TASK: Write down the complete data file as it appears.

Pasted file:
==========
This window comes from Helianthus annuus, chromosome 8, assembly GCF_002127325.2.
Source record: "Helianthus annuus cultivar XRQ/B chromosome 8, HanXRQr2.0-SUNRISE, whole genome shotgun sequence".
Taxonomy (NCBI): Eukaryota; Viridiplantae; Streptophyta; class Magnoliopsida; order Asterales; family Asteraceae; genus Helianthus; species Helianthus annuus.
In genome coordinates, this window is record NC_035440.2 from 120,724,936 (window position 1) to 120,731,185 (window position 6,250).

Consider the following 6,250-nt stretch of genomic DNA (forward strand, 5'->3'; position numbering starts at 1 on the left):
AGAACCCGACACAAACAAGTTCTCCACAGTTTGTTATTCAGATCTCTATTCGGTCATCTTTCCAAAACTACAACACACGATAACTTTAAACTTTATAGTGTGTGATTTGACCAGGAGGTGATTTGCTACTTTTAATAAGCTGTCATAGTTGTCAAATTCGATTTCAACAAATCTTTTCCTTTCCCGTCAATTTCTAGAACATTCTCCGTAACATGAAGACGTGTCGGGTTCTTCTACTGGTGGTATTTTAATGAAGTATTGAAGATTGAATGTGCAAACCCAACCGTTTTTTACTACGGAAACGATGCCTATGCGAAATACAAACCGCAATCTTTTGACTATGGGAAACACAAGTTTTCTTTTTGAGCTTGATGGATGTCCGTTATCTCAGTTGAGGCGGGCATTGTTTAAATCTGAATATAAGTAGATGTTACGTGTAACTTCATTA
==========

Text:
This window comes from Helianthus annuus, chromosome 8, assembly GCF_002127325.2.
Source record: "Helianthus annuus cultivar XRQ/B chromosome 8, HanXRQr2.0-SUNRISE, whole genome shotgun sequence".
Taxonomy (NCBI): Eukaryota; Viridiplantae; Streptophyta; class Magnoliopsida; order Asterales; family Asteraceae; genus Helianthus; species Helianthus annuus.
In genome coordinates, this window is record NC_035440.2 from 120,724,936 (window position 1) to 120,731,185 (window position 6,250).

Consider the following 6,250-nt stretch of genomic DNA (forward strand, 5'->3'; position numbering starts at 1 on the left):
AGAACCCGACACAAACAAGTTCTCCACAGTTTGTTATTCAGATCTCTATTCGGTCATCTTTCCAAAACTACAACACACGATAACTTTAAACTTTATAGTGTGTGATTTGACCAGGAGGTGATTTGCTACTTTTAATAAGCTGTCATAGTTGTCAAATTCGATTTCAACAAATCTTTTCCTTTCCCGTCAATTTCTAGAACATTCTCCGTAACATGAAGACGTGTCGGGTTCTTCTACTGGTGGTATTTTAATGAAGTATTGAAGATTGAATGTGCAAACCCAACCGTTTTTTACTACGGAAACGATGCCTATGCGAAATACAAACCGCAATCTTTTGACTATGGGAAACACAAGTTTTCTTTTTGAGCTTGATGGATGTCCGTTATCTCAGTTGAGGCGGGCATTGTTTAAATCTGAATATAAGTAGATGTTACGTGTAACTTCATTA